With today's release of the details of Bush administration-sanctioned torturing, not to mention the report's admission that there is not a single case of prevention of imminent threat, the notion of being "proud to be an American" gets yet more complicated.
I'm ashamed of some of the actions taken in my name as an American -- we are, after all, a nation that condoned slavery and nearly killed off the Native Americans; I am proud that our legislators have found a rare bit of courage in admitting that we were wrong to torture. The idea of America remains remarkable, even if it's a Platonic ideal we might never match. Let's hope that torture never sullies us again, and that its defenders can admit that they are wrong about the value of torture. If all of these cases yield no instance of gathering useful information, what value could torture possibly have, its moral repugnance aside?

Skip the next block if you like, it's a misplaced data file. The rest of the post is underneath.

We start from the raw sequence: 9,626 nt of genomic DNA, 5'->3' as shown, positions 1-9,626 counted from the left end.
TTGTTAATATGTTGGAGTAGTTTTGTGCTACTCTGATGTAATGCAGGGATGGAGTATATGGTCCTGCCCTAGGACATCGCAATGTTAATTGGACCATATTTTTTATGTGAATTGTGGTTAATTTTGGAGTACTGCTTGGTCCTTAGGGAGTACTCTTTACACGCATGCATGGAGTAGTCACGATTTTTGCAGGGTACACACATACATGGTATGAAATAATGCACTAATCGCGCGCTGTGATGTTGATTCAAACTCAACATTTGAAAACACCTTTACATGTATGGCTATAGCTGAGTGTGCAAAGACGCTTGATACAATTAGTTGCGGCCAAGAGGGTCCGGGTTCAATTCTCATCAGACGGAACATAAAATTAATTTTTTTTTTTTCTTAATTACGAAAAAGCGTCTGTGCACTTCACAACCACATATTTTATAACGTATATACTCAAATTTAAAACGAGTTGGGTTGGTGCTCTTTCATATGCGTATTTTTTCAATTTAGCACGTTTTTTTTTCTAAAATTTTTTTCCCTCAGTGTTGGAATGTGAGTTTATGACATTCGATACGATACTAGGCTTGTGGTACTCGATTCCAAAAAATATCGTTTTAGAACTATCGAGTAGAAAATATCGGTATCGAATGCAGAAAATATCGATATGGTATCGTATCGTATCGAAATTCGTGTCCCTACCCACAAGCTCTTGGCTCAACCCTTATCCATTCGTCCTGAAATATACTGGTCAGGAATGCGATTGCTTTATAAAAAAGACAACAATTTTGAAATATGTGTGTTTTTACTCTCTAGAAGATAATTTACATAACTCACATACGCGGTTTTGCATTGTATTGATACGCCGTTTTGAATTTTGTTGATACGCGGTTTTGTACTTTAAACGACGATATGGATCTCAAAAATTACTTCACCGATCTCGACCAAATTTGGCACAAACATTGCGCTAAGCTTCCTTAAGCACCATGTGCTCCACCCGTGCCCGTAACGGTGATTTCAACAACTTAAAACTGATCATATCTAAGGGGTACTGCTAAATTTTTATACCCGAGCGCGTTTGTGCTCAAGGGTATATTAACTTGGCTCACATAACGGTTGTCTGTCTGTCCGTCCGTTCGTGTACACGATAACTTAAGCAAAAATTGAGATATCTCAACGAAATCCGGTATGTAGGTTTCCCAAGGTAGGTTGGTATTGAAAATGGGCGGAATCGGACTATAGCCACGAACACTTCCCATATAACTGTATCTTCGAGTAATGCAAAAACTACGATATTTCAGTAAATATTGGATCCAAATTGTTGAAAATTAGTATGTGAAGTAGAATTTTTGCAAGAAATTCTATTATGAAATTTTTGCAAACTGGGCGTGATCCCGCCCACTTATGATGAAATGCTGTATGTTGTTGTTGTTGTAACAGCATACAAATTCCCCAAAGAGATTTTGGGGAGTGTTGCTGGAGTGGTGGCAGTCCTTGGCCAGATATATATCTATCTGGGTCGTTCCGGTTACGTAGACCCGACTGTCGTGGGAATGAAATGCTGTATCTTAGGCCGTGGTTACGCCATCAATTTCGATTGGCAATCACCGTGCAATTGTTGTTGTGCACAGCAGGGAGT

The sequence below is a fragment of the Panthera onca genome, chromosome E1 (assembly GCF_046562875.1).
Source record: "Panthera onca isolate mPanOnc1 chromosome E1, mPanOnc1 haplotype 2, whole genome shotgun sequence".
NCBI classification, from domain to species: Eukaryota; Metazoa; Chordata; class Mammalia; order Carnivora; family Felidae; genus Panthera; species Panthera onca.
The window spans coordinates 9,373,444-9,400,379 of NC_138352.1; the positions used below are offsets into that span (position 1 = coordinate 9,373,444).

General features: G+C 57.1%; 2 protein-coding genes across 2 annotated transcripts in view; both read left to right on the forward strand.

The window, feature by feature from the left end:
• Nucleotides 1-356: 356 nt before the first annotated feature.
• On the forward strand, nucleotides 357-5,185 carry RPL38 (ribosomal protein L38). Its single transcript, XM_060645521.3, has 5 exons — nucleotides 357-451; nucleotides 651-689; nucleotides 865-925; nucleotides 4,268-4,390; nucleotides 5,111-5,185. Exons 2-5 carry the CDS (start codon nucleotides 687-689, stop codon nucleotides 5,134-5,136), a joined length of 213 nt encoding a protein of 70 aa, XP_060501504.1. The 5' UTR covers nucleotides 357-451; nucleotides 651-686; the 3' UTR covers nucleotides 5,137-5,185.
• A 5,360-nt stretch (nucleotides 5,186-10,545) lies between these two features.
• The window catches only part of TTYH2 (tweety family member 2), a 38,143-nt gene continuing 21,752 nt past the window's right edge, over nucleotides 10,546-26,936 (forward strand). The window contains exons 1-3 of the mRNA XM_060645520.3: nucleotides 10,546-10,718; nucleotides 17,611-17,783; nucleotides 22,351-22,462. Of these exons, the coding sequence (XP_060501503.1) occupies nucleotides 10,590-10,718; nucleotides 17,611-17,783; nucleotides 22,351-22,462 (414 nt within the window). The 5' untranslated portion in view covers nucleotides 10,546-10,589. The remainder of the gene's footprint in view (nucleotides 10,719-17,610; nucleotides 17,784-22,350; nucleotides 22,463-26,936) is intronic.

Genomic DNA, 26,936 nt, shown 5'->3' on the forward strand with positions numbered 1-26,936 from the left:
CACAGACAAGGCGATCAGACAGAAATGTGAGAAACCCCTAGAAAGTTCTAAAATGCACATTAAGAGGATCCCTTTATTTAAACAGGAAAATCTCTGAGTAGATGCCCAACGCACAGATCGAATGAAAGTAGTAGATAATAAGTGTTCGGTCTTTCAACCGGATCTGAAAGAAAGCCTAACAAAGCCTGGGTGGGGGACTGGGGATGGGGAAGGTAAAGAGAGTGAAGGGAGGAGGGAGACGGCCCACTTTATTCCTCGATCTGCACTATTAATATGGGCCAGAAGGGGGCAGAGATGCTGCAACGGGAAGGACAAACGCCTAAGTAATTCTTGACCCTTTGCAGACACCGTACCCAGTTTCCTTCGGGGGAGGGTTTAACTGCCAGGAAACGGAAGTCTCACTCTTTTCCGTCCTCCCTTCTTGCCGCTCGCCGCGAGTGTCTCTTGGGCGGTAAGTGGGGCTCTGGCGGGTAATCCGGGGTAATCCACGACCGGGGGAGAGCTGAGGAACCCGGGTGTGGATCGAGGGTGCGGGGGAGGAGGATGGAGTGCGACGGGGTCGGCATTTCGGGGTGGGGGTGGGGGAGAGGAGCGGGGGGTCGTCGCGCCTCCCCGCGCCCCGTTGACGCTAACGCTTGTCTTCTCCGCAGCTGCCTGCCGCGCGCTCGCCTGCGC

The potential for such abuse certainly remains. One need read no farther than CIA Director John Brennan's carefully worded statement to see that deceit is still the order of the day:
"Our review indicates that interrogations of detainees on whom EITs [enhanced interrogation techniques] were used did produce intelligence that helped thwart attack plans, capture terrorists, and save lives."
Catch that? He's not claiming that so-called "enhanced interrogation techniqes" produced the intelligence. He's claiming that some "detainees" (i.e., people) who gave up critical information were also those who were tortured. Definitely a straight-shooter, Brennan. The report makes this much clearer, stating that no information, despite CIA claims, that wasn't otherwise available came out of the torture program. It also states explicitly that the rest of the info the CIA claimed to have gained as a result of torture was gained before the torture.